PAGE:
The same day King Michael died and Sobieski, determined to secure the throne for himself, hastened to the capital, though Tatar bands were swarming over the frontier and the whole situation was acutely perilous.
Desiring to employ Poland against Austria), and his own skilful negotiations with the Tatar khan, John III.
In 1402 a great battle was fought in the vicinity of Angora, in which the Turkish sultan Bayezid was defeated and made prisoner by the Tatar conqueror Timur.
By 1560 all the Finnic and Tatar tribes between the Oka and the Kama had become Russian subjects.
From time to time the emperors of Trebizond paid tribute to the Seljuk sultans of Iconium, to the grand khans of the Mongols, to Timur the Tatar, to the Turkoman chieftains, and to the Ottomans; but by means of skilful negotiations they were enabled practically to secure their independence.
A city occupying approximately the same site had been the capital of one of the principalities into which China was divided some centuries before the Christian era; and during the reigns of the two Tatar dynasties that immediately preceded the Mongols in northern China, viz.
And this constitutes the modern (so-called) "Tatar city" of Peking, the south front of which is identical with the south front of the city of Kublai.
The salient event of Bela's reign was the terrible Tatar invasion which reduced three-quarters of Hungary to ashes.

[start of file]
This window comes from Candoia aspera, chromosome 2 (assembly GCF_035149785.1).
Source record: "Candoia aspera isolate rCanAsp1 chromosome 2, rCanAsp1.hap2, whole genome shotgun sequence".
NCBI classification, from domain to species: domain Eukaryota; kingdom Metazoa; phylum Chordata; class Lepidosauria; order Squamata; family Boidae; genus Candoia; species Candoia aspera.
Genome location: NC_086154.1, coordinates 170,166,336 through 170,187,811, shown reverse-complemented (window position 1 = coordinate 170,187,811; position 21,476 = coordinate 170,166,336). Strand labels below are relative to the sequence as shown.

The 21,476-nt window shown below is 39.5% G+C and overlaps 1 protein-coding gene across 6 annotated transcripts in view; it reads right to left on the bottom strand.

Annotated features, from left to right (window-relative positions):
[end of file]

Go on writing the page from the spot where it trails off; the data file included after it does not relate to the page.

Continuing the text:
Bela reached the apogee of his political greatness in 1264 when, shortly after his crushing defeat of the Servian king, Stephen Urosh, he entertained at his court, at Kalocsa, the ambassadors of the newly restored Greek emperor, of the kings of France, Bulgaria and Bohemia and three Tatar mirzas.
For the Tatar invasion see the contemporary Rogerius, Epistolae super destructione Regni Hungariae per Tartaros facta (Budapest, 1885).
In the northern half of the district the Tatar element predominates (40,000) and there are a number of villages occupied by Russian Raskolniks (Nonconformists).
Much of it in later times was written in a curious Tatar dialect.
Those inhabiting the Crimea speak Tatar, and the few who are settled in W.
The Mongol or Tatar Domination, 1238-1462.
The term by which this subjection is commonly designated, the Mongol or Tatar yoke, suggests ideas of terrible oppression, Character but in reality these barbarous invaders from the Far of Tatar East were not such cruel, oppressive taskmasters as rule.
These represent the bright side of Tatar rule.
At first it was collected in a rough-and-ready fashion by a swarm of Tatar tax-gatherers, but about 125 9 it was regulated by a census of the population, and, finally, the collection of it was entrusted to the native princes, so that the people were no longer brought into direct contact with the Tatar officials.
Dissensions and began to fall to pieces, they assumed airs of independence, intrigued with the insubordinate Tatar generals, retained for their own use the tribute collected for the grand khan, and finally put themselves at the head of the patriotic movement which aimed at throwing off completely the hated Mongol yoke.
Having thus freed themselves from Tatar control, the Moscow princes continued to carry out energetically their traditional policy of extending and consolidating their dominions at the expense of their less powerful relations.